I don’t know if I’m going to do Last Light or not. I liked a lot of Metro, but I didn’t fall under its spell. Too many fights that I found frustrating rather than fun.
Yeah, I’m not sure. The game just didn’t gel for me and I really, REALLY, wanted to love it. I was hoping it would cure my increasing aversion to FPS games. Maybe I’ll break out something populist like Dead Space 2. I think it’s the sheer length that annoys me these days, that they overstay their welcome.
Pathologic, agh. Don’t torture me with things I want to do.
That’s no bug in the Librarians’ AI; Miller explains it as such in his “this is how deal with librarians” speech. It’s easy to miss though, what with the heavy breathing, accent, and the player likely being on the other side of the room looting corpses.
Last Light isn’t a particular advancement *except* in its combat and stealth mechanics, so don’t avoid it on that basis. Well, I should say… I dearly hope 4A never makes another boss fight.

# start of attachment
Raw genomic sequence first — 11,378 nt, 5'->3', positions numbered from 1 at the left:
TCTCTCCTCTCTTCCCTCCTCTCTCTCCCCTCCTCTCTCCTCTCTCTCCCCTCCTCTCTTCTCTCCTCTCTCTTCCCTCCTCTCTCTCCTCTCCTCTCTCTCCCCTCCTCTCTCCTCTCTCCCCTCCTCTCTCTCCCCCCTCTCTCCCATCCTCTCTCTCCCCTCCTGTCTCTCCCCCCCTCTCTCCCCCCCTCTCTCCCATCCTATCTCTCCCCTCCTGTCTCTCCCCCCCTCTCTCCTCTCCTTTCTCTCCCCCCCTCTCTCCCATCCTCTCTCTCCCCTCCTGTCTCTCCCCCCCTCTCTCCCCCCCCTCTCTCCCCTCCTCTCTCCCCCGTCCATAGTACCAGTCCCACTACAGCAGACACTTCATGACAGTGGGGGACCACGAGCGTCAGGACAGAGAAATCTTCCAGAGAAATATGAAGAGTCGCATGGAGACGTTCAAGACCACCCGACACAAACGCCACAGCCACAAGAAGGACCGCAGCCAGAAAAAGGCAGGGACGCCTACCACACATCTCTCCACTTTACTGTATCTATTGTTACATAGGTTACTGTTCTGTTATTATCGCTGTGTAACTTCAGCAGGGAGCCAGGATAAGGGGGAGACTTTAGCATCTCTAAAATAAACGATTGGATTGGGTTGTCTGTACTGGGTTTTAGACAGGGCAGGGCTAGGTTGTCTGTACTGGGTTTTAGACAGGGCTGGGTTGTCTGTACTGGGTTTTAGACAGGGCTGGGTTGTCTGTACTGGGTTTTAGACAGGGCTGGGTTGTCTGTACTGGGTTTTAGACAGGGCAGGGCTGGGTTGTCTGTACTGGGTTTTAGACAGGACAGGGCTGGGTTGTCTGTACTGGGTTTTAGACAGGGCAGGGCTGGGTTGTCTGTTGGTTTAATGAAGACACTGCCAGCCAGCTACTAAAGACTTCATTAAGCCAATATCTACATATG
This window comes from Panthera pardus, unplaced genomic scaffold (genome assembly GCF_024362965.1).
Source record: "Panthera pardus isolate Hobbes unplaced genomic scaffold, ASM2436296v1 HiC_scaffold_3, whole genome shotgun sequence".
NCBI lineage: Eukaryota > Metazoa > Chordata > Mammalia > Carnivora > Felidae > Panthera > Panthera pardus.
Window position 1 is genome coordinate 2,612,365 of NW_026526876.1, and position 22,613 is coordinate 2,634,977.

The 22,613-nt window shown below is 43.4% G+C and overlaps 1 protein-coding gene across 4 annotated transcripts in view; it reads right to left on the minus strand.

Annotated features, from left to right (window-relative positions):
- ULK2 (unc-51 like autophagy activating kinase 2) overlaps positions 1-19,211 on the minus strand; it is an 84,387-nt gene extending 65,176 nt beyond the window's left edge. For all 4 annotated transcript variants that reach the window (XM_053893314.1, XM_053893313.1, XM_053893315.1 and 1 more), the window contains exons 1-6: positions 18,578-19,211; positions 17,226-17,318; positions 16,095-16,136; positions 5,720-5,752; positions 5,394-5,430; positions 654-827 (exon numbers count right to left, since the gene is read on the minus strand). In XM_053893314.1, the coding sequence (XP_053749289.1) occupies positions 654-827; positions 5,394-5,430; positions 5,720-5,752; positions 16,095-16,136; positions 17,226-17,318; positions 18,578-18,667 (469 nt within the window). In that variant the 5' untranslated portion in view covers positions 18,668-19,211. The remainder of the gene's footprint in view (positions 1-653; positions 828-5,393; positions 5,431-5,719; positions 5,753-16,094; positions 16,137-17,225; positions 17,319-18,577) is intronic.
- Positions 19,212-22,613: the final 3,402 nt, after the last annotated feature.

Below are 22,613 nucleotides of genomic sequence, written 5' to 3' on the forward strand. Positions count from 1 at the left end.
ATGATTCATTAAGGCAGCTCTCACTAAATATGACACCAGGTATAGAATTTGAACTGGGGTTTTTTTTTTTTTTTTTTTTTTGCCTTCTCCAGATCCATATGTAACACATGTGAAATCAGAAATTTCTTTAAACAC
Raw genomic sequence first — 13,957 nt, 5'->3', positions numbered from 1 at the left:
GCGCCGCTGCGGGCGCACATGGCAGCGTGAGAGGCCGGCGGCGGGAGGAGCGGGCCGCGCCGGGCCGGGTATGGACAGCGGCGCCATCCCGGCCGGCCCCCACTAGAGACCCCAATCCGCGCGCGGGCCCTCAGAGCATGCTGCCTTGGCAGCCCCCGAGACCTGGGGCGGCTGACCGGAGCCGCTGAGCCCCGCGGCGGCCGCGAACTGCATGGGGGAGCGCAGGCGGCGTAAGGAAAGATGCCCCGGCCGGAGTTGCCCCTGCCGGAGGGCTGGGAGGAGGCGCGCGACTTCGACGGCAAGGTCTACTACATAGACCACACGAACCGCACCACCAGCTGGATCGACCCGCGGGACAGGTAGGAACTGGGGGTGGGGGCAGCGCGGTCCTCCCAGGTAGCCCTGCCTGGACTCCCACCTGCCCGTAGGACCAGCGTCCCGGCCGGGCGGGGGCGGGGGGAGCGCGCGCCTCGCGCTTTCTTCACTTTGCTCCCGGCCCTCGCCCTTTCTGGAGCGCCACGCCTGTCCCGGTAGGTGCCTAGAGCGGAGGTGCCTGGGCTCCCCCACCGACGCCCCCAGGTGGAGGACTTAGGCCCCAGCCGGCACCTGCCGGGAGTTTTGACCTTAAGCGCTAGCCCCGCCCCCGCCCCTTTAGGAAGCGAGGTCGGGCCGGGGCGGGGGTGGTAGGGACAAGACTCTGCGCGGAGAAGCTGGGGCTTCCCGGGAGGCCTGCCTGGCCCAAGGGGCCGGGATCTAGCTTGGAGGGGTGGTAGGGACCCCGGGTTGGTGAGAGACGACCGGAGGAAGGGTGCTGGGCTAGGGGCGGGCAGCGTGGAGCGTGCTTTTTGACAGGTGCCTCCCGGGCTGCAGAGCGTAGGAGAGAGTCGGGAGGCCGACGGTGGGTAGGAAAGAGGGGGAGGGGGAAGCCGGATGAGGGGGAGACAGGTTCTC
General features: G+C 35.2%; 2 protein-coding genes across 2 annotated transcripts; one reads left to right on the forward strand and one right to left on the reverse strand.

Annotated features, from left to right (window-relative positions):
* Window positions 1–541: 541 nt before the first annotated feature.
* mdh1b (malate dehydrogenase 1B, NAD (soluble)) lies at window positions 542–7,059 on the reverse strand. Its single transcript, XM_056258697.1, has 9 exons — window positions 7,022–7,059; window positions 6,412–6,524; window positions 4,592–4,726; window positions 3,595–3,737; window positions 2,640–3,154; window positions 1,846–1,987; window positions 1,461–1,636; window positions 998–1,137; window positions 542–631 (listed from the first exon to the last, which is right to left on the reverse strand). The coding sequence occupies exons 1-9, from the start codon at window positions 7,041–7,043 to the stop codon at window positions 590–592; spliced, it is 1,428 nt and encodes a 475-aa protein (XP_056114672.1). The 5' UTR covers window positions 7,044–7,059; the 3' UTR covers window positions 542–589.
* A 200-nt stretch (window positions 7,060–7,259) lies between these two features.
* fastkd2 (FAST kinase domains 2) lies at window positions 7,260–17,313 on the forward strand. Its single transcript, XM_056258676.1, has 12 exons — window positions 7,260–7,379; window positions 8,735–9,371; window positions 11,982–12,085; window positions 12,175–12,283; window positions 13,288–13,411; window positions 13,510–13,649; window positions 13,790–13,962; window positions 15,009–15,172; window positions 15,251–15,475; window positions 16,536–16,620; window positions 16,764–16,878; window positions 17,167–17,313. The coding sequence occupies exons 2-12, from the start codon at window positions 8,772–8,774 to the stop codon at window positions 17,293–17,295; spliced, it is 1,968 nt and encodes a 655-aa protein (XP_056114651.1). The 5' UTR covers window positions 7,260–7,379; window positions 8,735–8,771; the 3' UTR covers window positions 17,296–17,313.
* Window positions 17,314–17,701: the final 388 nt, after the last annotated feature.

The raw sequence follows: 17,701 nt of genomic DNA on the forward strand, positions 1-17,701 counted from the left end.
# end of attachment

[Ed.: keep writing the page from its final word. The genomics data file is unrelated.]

I’d suggest skipping Last Light then. It does add to 2033: a few tedious boss fights; ludicrously easy stealth; some sunshine and rain and greenery to the outdoor sequences (Spring still comes after Winter); some fun new enemies to fight and some awful ones; a button to wipe water or blood splatters off your gas mask; a rather hamfisted plot with a trite ending; a lot more of the supernatural elements (in my opinion the best parts—some are wonderful). It’s very mixed.
Last Light feels like its left foot is continuing down the atmospheric, philosophical tunnel that 2033 looked into, while its right foot is following the mainstream shooter road. It doesn’t hold together very well, despite its moments.